This is another post in my ongoing Fire Emblem Fates localization comparison posts! I discuss anything from major to minor changes here as I play through the game.
Today, I take a look at the change in a class/race name. What was originally Youko and Kyuubi no Kitsune became Kitsune and Nine-Tails.
I covered Garou and their class/race change yesterday, which can be found here.
Please note that this post is purely informative and may share some opinion, but this does not mean the change is necessarily good or bad. A change is just a change that is being looked into, and you can be the judge of whether you like it or not!
It is all just for fun and curiosity for me. : )
Classes change names between east and west, it is nothing new. A friend of mine wrote a great post regarding Tenma and Pegasus over here. I encourage you to read it to get the idea!
In this game, there are shape shifters similar to the Taguel in Awakening and Laguz in Path of Radiance / Radiant Dawn, though they work more like manaketes (dragons) did throughout the series since FE6. They use beaststones to transform.
So, there is a race that can transform into fox-like beasts in this game, on the Japanese-inspired Hoshido side.
In Japanese, they are referred to as Youko (妖狐), or literally “fox spirits.” They are part of Japanese folklore, mischievous fox-demons that shape-shift into people (often for tricky purposes). However, they are not always tricksters, with loyalty/friendship/keeping promises often playing a big part in their stories (in case you were wondering why Nishiki/Kaden often spouts on about repaying favors).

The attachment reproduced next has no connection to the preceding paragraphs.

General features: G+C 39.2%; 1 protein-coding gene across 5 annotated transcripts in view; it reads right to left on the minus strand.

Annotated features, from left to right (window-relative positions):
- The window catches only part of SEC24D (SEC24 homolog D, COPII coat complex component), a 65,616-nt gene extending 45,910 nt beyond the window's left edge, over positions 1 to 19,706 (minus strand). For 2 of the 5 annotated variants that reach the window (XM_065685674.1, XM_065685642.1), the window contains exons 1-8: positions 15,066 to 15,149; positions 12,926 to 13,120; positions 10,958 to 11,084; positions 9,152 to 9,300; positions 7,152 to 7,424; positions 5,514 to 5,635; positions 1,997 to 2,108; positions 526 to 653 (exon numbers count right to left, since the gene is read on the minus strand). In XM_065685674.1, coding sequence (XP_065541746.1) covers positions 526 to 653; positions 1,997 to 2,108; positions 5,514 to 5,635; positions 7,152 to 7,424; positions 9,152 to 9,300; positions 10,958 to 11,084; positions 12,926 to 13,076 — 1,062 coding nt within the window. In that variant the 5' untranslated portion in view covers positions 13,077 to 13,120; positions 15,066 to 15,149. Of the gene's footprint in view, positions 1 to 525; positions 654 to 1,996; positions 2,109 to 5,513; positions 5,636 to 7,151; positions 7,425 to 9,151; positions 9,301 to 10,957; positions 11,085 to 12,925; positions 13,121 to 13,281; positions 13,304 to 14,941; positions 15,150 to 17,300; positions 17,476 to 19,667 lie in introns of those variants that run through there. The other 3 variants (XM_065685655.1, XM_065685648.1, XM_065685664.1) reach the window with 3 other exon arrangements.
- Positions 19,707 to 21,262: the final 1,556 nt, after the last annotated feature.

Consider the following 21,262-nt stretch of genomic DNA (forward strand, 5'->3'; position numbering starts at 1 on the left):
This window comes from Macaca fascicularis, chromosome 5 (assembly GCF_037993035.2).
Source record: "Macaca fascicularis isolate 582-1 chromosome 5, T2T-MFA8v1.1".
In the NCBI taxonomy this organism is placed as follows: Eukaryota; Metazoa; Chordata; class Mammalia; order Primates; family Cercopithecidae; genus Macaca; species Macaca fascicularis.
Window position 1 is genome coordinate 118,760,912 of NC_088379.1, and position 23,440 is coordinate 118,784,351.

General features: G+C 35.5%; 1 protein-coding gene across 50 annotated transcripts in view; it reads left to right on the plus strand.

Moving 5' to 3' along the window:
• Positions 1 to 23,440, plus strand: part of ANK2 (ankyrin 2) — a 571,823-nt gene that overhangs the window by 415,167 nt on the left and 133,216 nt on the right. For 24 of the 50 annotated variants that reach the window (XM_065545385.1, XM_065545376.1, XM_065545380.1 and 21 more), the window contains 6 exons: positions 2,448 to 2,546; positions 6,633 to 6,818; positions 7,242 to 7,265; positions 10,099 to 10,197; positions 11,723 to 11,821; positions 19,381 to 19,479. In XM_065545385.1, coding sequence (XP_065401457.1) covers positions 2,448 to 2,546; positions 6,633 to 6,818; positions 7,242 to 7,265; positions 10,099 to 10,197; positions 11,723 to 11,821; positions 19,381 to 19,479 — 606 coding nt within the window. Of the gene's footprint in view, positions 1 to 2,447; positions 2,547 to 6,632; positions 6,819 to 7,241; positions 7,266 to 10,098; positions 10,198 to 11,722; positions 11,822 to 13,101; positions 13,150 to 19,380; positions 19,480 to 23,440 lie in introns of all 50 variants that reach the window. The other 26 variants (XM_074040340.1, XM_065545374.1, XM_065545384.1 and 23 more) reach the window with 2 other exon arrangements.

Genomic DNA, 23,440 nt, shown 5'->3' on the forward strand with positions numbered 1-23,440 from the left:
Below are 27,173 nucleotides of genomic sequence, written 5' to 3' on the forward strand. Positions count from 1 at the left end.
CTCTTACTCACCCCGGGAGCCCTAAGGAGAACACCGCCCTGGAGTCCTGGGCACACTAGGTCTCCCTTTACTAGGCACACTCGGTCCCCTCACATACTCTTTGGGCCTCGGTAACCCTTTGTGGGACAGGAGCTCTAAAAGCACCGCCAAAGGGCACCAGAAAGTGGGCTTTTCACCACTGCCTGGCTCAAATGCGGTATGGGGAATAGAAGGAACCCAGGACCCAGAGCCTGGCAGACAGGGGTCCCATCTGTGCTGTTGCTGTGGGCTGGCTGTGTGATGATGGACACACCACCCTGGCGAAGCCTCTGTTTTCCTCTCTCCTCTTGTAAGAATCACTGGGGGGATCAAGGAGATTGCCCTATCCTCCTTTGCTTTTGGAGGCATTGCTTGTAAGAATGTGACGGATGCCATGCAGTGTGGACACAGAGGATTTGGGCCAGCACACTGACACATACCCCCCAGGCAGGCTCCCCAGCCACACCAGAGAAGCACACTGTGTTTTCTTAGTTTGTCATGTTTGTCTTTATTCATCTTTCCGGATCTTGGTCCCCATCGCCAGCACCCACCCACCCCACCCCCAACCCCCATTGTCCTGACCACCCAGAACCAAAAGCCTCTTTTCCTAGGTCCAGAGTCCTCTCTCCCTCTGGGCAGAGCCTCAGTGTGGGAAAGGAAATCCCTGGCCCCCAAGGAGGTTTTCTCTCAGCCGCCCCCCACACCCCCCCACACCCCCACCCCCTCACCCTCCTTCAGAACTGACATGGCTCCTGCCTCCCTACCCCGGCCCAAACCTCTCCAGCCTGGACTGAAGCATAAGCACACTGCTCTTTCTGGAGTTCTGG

In English, this became Kitsune. This sounds odd to any Japanese speaker, as… it just means fox. Literally. 狐 (Kitsune) is the word for fox. If you look at this character [狐], you can see it actually is the second character in Youko above, too (妖狐). However, the reason for this is rather plain. In English, the Japanese word kitsune refers to the fox-spirits specifically in the folktale contexts, rather than plain foxes. So, straightforwardly, they made Youko into Kitsune. It keeps an exotic touch for English audiences, and maintains the Japanese folklore and intention of the spirit-fox known to presumably a wider audience.